Global Soil Partnership

Soil Biodiversity | Dr. Diana Wall Interview

The Global Soil Partnership (GSP), had the pleasure to interview Dr Diana H. Wall, one of the world key experts in soil biodiversity. Dr Diana Wall is an elected member of the National Academy of Sciences and the keynote speaker for the Global Symposium on Soil Biodiversity (GSOBI)—which is postponed to 19 - 22 April 2021—and the Director & Professor of Colorado State University, School of Global Environmental Sustainability and the department of Biology in Fort Collins, Colorado. Dr Diana Wall is the 2013 Laureate of the Tyler Prize for Environmental Achievement. 

The online interview was conducted through the Zoom platform.


Diana, what are the main constraints and obstacles to considering soil biodiversity as a nature-based solution to today’s global challenges? 

Soils are the foundation of food production and many essential ecosystem services. Soil organisms perform many different ecosystem functions to support all-natural systems and human well-being. Due to the vast issues in today’s global challenges, it is difficult to envision the connections to soil biodiversity. 

The lack of connection among scientists, the public and understanding the life in soil and above ground has become a global issue critically affecting the future. It is essential to establish a better communication of what is happening with the soil organisms that are working to provide the earth with fertile soil, climate regulation, and support our lives above ground.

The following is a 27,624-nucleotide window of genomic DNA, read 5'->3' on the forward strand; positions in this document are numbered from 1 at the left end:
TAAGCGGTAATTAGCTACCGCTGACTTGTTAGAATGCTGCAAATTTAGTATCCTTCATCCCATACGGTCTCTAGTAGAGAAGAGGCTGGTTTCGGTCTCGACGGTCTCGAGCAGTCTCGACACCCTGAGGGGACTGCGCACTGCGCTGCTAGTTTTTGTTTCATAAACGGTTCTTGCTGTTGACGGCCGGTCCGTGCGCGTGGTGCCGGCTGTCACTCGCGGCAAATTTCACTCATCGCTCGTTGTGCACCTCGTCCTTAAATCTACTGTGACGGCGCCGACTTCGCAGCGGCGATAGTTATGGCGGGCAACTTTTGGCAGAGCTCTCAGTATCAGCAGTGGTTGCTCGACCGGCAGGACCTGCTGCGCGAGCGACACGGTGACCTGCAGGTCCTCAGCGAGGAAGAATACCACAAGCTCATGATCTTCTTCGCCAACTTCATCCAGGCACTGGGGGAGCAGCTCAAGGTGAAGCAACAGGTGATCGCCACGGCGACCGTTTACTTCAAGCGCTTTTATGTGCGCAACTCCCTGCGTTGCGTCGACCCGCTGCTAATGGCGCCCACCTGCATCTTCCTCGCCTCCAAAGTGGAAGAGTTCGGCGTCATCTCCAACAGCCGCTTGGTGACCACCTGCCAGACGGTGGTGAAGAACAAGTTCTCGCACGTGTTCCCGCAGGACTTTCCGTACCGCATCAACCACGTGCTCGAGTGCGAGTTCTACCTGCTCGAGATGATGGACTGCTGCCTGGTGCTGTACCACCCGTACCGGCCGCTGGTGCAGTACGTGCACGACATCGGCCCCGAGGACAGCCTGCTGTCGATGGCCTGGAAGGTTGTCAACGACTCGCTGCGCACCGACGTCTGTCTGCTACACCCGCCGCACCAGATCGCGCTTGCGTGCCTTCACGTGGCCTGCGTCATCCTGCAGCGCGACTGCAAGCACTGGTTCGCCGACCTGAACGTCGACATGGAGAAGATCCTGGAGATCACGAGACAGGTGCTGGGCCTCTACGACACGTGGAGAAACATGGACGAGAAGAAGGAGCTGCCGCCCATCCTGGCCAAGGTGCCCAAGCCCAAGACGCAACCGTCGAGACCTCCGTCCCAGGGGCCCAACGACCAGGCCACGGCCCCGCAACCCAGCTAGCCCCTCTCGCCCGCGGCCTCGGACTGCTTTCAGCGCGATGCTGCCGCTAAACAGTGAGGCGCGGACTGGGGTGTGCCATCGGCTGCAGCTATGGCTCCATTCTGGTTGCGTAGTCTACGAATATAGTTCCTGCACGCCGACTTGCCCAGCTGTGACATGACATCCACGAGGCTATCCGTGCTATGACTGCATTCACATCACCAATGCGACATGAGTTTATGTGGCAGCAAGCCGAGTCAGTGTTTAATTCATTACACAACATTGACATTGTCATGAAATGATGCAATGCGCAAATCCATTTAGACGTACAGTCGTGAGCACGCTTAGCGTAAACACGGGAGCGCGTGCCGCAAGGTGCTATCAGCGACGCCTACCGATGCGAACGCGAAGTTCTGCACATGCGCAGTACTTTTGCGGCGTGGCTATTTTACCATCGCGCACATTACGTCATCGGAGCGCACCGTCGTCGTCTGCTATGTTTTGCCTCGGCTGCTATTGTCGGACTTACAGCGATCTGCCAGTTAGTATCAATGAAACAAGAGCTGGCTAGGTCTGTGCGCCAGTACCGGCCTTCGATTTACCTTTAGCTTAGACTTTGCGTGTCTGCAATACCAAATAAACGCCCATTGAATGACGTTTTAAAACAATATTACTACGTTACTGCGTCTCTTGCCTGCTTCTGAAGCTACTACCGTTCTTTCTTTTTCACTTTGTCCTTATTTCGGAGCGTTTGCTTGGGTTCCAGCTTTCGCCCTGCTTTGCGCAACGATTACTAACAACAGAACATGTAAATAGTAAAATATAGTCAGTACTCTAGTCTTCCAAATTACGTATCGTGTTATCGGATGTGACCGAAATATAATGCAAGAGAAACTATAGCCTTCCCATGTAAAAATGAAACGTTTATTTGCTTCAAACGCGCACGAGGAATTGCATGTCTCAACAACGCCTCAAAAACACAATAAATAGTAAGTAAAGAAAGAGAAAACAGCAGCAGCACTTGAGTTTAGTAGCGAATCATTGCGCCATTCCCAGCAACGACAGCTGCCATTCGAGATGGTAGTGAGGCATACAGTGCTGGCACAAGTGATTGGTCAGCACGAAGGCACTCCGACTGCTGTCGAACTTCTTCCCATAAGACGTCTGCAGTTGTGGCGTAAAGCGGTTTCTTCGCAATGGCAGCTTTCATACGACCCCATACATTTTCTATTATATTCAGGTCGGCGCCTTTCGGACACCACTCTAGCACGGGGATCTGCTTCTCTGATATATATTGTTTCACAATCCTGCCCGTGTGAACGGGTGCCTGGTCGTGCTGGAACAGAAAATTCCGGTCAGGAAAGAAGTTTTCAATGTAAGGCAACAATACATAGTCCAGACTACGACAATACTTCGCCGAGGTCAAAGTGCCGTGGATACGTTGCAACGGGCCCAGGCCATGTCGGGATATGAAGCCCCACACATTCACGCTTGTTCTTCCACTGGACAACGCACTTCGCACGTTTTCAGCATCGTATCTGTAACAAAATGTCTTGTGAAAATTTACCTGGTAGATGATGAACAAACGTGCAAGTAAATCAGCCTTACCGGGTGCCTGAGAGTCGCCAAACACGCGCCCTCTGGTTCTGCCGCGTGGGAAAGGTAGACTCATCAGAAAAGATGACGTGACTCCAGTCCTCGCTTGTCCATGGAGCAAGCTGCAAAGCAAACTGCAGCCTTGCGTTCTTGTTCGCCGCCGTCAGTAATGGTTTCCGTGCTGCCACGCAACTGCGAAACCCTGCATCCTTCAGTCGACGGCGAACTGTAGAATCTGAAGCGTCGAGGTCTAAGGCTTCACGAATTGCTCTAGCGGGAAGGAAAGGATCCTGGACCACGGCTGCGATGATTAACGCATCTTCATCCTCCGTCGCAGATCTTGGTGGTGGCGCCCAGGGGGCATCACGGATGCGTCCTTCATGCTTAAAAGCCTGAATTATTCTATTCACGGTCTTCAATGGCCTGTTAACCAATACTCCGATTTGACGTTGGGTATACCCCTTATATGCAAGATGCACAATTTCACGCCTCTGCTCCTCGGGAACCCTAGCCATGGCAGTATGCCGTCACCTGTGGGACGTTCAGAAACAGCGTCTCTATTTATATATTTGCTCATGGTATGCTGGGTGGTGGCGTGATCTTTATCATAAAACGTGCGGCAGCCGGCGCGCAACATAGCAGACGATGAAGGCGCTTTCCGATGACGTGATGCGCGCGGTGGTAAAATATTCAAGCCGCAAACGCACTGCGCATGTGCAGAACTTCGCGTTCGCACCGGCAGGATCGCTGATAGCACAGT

What could be the solution to address these obstacles and how to implement them? 

On a scientific level, the knowledge of soil biodiversity must be integrated into the global challenges. For example, effective communication must be established among the many scientists studying different parts of soil biodiversity science. Also, the lack of interconnectivity between groups of scientists studying soils and soil biodiversity limits the transfer of knowledge. Additionally, the knowledge of soil biodiversity must reach the public and policymakers using the tools of molecular and evolutionary biology to understand who these organisms are around the world, how they differ and what they do for humans. 

So far, networks, global soil biodiversity initiatives, and the FAO-GSP soil biodiversity symposium are effective tools to increase the transfer of knowledge and encourage communication among the different scientists and the public. The State of knowledge of soil biodiversity - Status, challenges and potentialities – to be published this year - will also help scientists and policymakers to find the gaps and further understand soil biodiversity.